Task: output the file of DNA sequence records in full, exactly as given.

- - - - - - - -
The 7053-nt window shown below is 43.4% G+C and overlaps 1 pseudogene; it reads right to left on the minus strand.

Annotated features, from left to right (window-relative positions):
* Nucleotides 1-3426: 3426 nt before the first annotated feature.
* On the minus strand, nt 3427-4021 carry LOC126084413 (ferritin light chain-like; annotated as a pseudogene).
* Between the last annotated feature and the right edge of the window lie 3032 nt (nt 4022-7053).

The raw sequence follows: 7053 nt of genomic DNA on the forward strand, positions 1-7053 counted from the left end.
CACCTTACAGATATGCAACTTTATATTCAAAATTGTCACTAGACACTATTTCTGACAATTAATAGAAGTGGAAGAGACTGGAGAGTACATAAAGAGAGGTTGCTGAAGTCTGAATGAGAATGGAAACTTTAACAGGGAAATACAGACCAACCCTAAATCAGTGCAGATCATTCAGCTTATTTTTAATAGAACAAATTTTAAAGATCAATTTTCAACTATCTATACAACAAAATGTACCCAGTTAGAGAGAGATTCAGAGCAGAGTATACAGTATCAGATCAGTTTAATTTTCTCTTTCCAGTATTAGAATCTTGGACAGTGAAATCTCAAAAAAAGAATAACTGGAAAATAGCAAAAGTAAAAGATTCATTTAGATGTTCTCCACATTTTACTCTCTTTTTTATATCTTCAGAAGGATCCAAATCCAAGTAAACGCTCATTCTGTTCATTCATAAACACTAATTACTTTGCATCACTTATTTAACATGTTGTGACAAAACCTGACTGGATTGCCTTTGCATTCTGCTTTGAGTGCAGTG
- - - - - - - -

The 7053-nt window shown below is 43.4% G+C and overlaps 1 pseudogene; it reads right to left on the minus strand.

Annotated features, from left to right (window-relative positions):
* Nucleotides 1-3426: 3426 nt before the first annotated feature.
* On the minus strand, nt 3427-4021 carry LOC126084413 (ferritin light chain-like; annotated as a pseudogene).
* Between the last annotated feature and the right edge of the window lie 3032 nt (nt 4022-7053).

The raw sequence follows: 7053 nt of genomic DNA on the forward strand, positions 1-7053 counted from the left end.
CACCTTACAGATATGCAACTTTATATTCAAAATTGTCACTAGACACTATTTCTGACAATTAATAGAAGTGGAAGAGACTGGAGAGTACATAAAGAGAGGTTGCTGAAGTCTGAATGAGAATGGAAACTTTAACAGGGAAATACAGACCAACCCTAAATCAGTGCAGATCATTCAGCTTATTTTTAATAGAACAAATTTTAAAGATCAATTTTCAACTATCTATACAACAAAATGTACCCAGTTAGAGAGAGATTCAGAGCAGAGTATACAGTATCAGATCAGTTTAATTTTCTCTTTCCAGTATTAGAATCTTGGACAGTGAAATCTCAAAAAAAGAATAACTGGAAAATAGCAAAAGTAAAAGATTCATTTAGATGTTCTCCACATTTTACTCTCTTTTTTATATCTTCAGAAGGATCCAAATCCAAGTAAACGCTCATTCTGTTCATTCATAAACACTAATTACTTTGCATCACTTATTTAACATGTTGTGACAAAACCTGACTGGATTGCCTTTGCATTCTGCTTTGAGTGCAGTG